After Broken Nose, there is a long Class II-III rapid with some nice waves leading into Second Helping. You will notice a large ledge, and be sure to run this to the left or right to avoid the pinning spot in the middle. Continue down until you see a large slanting rock on river right. Catch the eddy on the right and ferry into the hole in the middle of the river for some great play. Moonshoot is next, and provides a great place for spins. After Moonshoot, the river continues with some II-III until the next big rapid -- Double Suck.
A kayaker caught in the second hole at "Double Suck"
photo by Dan Lyke
The river will bend to the right and you will notice a large rock outcropping in the middle of
the river. A metal plate is affixed to the boulder at the right side of the outcropping. This is
Double Suck -- and on this rock outcropping is found a nearly-extinct plant,
Ruth's Golden Aster. The metal plate notifies you of a prohibition against walking on the
island. Double Suck is a Class III ledge, and gets its name from two closely spaced holes, the
second of which is very strong and advisable to avoid. Run this four-foot drop with a strong
angle pointing river left in order to eddy out behind the large rock and avoid the second hole.
Many thrashings have occurred from paddling right down the middle and thinking the worst is over,
before being sucked back into the second hole.
After about 1/3 mile of continuous Class II-III, the next big rapid is Double Trouble, a Class III a double set of holes and some of the biggest waves on the river. Work your way up the river left eddy in order to play in the bottom hole, and watch out for rafts and other river traffic as you surf.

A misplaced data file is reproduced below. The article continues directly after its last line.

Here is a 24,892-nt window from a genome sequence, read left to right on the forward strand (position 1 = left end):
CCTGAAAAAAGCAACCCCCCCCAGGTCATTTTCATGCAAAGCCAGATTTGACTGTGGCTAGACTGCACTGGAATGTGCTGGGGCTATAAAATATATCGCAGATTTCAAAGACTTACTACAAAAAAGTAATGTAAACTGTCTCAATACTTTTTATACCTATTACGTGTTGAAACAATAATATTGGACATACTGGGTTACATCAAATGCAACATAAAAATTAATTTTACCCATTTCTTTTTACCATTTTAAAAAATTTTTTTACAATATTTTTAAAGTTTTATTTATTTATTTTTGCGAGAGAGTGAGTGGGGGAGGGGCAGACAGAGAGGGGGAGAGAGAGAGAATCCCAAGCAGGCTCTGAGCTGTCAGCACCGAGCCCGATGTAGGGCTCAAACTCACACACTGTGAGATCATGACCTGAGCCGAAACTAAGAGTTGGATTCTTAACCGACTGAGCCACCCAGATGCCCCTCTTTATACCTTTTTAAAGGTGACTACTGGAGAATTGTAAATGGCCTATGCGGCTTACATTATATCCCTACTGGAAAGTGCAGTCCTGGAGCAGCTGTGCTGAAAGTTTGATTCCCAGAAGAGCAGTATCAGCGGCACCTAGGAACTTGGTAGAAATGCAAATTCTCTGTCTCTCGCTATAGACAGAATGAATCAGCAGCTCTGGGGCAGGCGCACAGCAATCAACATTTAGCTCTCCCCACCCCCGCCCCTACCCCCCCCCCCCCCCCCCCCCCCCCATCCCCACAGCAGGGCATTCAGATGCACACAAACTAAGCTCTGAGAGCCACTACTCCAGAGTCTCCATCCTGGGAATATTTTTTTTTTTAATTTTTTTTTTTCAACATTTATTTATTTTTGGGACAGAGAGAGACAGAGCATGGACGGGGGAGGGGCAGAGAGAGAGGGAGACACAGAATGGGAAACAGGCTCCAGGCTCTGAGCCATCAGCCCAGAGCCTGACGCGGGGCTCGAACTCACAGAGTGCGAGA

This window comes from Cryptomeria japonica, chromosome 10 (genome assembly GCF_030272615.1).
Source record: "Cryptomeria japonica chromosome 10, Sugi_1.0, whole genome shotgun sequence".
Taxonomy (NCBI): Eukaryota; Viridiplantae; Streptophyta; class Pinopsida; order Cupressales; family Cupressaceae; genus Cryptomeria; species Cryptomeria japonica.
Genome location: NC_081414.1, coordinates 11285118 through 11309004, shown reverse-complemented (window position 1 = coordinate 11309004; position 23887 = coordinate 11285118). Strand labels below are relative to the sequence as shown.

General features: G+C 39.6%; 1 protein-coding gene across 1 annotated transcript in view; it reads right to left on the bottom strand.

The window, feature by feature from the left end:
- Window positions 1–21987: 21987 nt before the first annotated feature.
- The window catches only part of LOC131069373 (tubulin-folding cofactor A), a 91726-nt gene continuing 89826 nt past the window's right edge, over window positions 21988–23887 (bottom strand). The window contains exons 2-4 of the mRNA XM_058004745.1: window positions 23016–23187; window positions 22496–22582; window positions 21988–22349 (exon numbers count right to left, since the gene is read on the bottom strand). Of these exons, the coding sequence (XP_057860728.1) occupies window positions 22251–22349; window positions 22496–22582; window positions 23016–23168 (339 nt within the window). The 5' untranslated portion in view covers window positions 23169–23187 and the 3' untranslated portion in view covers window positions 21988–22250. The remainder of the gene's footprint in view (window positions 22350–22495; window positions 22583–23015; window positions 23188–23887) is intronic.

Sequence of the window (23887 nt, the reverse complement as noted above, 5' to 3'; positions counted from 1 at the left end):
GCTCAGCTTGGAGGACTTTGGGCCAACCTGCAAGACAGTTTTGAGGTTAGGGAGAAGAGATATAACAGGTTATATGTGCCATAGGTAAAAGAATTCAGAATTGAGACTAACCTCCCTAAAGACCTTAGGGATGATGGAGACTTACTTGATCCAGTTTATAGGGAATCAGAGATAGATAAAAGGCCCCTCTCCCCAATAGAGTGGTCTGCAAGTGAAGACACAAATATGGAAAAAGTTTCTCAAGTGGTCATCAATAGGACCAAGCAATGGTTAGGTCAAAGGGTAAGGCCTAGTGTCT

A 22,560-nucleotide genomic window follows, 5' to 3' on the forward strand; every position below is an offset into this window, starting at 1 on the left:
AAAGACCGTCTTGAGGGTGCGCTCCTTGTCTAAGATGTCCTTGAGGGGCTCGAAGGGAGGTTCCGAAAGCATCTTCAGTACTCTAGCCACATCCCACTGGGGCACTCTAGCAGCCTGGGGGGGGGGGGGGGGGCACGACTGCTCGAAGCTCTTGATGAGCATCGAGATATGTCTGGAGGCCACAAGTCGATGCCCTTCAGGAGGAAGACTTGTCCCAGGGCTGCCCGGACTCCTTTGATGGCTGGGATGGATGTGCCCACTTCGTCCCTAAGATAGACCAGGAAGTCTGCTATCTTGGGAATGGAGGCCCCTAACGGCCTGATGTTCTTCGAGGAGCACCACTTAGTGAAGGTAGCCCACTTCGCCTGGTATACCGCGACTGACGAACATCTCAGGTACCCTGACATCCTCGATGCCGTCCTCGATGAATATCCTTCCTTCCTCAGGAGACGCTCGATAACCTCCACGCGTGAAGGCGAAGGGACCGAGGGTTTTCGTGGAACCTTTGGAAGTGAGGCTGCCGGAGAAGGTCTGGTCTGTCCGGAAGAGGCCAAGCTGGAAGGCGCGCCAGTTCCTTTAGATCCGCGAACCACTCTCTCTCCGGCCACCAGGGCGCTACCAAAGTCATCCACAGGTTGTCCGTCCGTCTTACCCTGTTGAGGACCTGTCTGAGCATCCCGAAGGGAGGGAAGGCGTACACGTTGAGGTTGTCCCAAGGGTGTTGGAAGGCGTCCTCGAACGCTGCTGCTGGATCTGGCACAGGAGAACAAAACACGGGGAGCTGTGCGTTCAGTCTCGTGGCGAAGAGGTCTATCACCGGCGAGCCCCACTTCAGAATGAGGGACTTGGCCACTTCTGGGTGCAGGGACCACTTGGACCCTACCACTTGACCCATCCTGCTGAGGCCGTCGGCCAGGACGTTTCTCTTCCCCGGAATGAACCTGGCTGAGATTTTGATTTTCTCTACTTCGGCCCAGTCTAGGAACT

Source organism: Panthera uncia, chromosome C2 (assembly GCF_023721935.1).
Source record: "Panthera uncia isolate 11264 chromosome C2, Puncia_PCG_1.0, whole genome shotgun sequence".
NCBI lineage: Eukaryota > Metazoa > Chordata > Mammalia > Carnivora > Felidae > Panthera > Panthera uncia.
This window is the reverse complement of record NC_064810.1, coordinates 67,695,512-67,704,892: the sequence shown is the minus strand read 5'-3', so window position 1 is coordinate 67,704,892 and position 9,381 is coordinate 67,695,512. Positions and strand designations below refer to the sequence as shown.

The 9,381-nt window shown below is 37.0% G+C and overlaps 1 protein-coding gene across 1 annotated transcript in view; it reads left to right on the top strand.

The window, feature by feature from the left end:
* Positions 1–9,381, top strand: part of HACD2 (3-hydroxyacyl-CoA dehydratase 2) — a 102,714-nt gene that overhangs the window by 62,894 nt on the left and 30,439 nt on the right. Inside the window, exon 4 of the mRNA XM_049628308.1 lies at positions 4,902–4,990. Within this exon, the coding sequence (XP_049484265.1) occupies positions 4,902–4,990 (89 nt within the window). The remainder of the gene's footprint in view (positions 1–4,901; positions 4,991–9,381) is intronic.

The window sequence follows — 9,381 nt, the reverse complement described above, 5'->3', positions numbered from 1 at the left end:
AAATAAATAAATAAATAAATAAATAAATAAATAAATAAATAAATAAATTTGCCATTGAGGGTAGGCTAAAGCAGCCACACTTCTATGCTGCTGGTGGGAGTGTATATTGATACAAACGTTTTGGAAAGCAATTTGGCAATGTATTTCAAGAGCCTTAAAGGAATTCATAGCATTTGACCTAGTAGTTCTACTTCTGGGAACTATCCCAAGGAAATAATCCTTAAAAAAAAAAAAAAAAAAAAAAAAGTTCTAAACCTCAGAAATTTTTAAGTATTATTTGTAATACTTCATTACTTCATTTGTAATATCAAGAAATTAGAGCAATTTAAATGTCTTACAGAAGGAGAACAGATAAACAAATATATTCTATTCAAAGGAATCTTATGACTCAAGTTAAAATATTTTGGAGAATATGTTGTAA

After Double Trouble, Class II-III continues for about 3/4 mile until you get to Flipper, another of the Ocoee's classic playspots. You can tell you are at Flipper because of all of the helmets in the river left eddy. Be sure to use the courtesy eddy on river right above the drop as to not disrupt any epic surfs. Plan to spend some time here. After Flipper, there are a few more rapids until you reach the Doldrums.
Boater entering "Flipper" a popular playspot
photo by Barry Grimes
The Doldrums lasts about a half-mile, and contains shallow Class I-II shoals. There is one drop of about three feet near the bottom of the Doldrums called Surprise Ledge. Watch out here, because pins have happened here.
After the Doldrums, get ready for Tablesaw. The entire river is channeled into a narrow chute on the left, creating the most turbulent spot on the entire river and a large Class III+ rapid. Tablesaw was named for a large rock situated in the middle of the chute, splitting the current and sending up an impressive roostertail. Unfortunately, past floods have removed the rock and roostertail, but the name remains. The direct route down Tablesaw is left of center, paddling through large diagonal waves and holes until you reach the bottom. At the bottom on the right is a dangerous rock with a pothole in its upstream face. Although the pothole is largely underwater, it has been the site of a drowning and is not a recommended boof spot. There are eddies on both sides of the chute that make for some epic eddy hopping.
Tandem canoeists in "Tablesaw" Rapid
photo by Julie Keller
Immediately downstream is the Class III Diamond Splitter. This rapid is easy to recognize because of the monolithic rock, the Diamond Splitter, which is situated in the middle of the rapid. The conventional run is right of the rock through some Class III waves and holes, though it is possible to run down the river left side and catch the micro-eddy behind Diamond Splitter Rock. Witches Hole, at the bottom of the river left side of the drop, is a great sidesurf spot, and former home of the Ocoee Rodeo.